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31 May, 2017 in ,

A 110 Million Year Old Dinosaur Still Has Its Skin!

KNOWN AS A NODOSAUR, THIS 110 MILLION YEAR OLD, ARMOURED PLANT EATER IS THE BEST PRESERVED FOSSIL OF ITS KIND, EVER FOUND.

Some 110 million years ago, this armoured plant-eater lumbered through what is now western Canada, until a flooded river swept it into open sea. The dinosaur’s undersea burial preserved its armor in exquisite detail. Its skull still bears tile-like plates and a gray patina of fossilized skins.

For paleontologists the dinosaur’s amazing level of fossilization—caused by its rapid undersea burial, is as rare as winning the lottery. Usually just the bones and teeth are preserved, and only rarely do minerals replace soft tissues before they rot away. There’s also no guarantee that a fossil will keep its true-to-life shape. Feathered dinosaurs found in China, for example, were squished flat, and North America’s “mummified” duck-billed dinosaurs, among the most complete ever found, look withered and sun dried.

This remarkable fossil is a newfound species (and genus) of nodosaur, a type of ankylosaur often overshadowed by its cereal box–famous cousins in the subgroup Ankylosauridae. Unlike ankylosaurs, nodosaurs had no shin-splitting tail clubs, but they too wielded thorny armor to deter predators. As it lumbered across the landscape between 110 million and 112 million years ago, almost midway through the Cretaceous period, the 18-foot-long, nearly 3,000-pound behemoth was the rhinoceros of its day, a grumpy herbivore that largely kept to itself. And if something did come calling, perhaps the fearsome Acrocanthosaurus, the nodosaur had just the trick: two 20-inch-long spikes jutting out of its shoulders like a misplaced pair of bull’s horns.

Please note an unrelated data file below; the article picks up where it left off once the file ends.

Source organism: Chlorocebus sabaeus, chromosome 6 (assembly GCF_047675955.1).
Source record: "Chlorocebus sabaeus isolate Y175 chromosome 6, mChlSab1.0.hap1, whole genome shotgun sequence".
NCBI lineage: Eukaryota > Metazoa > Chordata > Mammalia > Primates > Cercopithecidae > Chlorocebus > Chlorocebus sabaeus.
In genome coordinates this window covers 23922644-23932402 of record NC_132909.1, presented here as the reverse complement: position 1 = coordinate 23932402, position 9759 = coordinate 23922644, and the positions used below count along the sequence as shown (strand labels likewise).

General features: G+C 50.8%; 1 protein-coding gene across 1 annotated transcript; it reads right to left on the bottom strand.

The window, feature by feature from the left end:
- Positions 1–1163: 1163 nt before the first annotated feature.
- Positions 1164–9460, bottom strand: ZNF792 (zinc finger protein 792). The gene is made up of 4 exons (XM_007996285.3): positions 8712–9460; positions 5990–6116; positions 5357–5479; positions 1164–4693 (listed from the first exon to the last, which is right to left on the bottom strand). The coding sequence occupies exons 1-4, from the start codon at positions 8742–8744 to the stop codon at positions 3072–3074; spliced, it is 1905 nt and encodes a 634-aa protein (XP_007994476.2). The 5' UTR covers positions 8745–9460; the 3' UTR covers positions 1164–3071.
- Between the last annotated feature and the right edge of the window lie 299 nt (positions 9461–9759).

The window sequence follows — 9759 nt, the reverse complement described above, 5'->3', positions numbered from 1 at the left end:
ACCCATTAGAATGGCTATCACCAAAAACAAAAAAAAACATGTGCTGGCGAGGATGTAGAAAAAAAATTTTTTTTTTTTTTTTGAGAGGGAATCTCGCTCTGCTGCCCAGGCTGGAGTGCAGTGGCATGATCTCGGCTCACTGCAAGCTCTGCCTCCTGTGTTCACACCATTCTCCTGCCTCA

(Note: All the images are of high quality)

Source: 
http://www.nationalgeographic.com/magazine/2017/06/dinosaur-nodosaur-fossil-discovery/
https://www.forbes.com/sites/shaenamontanari/2017/05/15/one-of-the-most-amazing-dinosaur-fossils-ever-found-was-just-unveiled/#7e8fb6784e8b
https://www.gizmodo.com.au/2017/05/how-does-a-110-million-year-old-dinosaur-still-have-its-skin/